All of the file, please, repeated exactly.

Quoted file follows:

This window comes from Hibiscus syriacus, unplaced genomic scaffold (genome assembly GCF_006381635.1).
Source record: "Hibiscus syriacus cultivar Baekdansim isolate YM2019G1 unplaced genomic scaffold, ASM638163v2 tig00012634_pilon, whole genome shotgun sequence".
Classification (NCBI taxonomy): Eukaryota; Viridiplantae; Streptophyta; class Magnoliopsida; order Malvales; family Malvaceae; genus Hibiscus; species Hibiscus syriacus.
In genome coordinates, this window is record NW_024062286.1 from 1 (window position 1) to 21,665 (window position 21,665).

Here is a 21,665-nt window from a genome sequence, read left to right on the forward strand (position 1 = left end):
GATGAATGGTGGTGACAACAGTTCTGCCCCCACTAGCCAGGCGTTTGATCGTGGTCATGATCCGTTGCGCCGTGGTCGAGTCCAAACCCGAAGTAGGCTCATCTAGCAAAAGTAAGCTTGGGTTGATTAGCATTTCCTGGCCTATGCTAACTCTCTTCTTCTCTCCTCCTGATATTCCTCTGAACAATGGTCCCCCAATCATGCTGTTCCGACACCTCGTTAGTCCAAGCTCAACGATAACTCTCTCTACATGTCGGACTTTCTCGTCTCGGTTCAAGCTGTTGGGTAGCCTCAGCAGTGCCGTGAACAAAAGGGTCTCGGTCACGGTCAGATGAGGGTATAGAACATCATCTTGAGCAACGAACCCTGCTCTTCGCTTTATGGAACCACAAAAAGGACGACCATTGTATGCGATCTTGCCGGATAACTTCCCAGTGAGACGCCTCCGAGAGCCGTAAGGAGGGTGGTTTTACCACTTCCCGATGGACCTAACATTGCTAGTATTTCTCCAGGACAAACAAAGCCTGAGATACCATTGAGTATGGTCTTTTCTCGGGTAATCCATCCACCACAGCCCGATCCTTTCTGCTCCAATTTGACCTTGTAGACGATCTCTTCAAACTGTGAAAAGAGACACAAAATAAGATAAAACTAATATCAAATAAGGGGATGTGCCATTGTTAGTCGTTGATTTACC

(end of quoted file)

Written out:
This window comes from Hibiscus syriacus, unplaced genomic scaffold (genome assembly GCF_006381635.1).
Source record: "Hibiscus syriacus cultivar Baekdansim isolate YM2019G1 unplaced genomic scaffold, ASM638163v2 tig00012634_pilon, whole genome shotgun sequence".
Classification (NCBI taxonomy): Eukaryota; Viridiplantae; Streptophyta; class Magnoliopsida; order Malvales; family Malvaceae; genus Hibiscus; species Hibiscus syriacus.
In genome coordinates, this window is record NW_024062286.1 from 1 (window position 1) to 21,665 (window position 21,665).

Here is a 21,665-nt window from a genome sequence, read left to right on the forward strand (position 1 = left end):
GATGAATGGTGGTGACAACAGTTCTGCCCCCACTAGCCAGGCGTTTGATCGTGGTCATGATCCGTTGCGCCGTGGTCGAGTCCAAACCCGAAGTAGGCTCATCTAGCAAAAGTAAGCTTGGGTTGATTAGCATTTCCTGGCCTATGCTAACTCTCTTCTTCTCTCCTCCTGATATTCCTCTGAACAATGGTCCCCCAATCATGCTGTTCCGACACCTCGTTAGTCCAAGCTCAACGATAACTCTCTCTACATGTCGGACTTTCTCGTCTCGGTTCAAGCTGTTGGGTAGCCTCAGCAGTGCCGTGAACAAAAGGGTCTCGGTCACGGTCAGATGAGGGTATAGAACATCATCTTGAGCAACGAACCCTGCTCTTCGCTTTATGGAACCACAAAAAGGACGACCATTGTATGCGATCTTGCCGGATAACTTCCCAGTGAGACGCCTCCGAGAGCCGTAAGGAGGGTGGTTTTACCACTTCCCGATGGACCTAACATTGCTAGTATTTCTCCAGGACAAACAAAGCCTGAGATACCATTGAGTATGGTCTTTTCTCGGGTAATCCATCCACCACAGCCCGATCCTTTCTGCTCCAATTTGACCTTGTAGACGATCTCTTCAAACTGTGAAAAGAGACACAAAATAAGATAAAACTAATATCAAATAAGGGGATGTGCCATTGTTAGTCGTTGATTTACC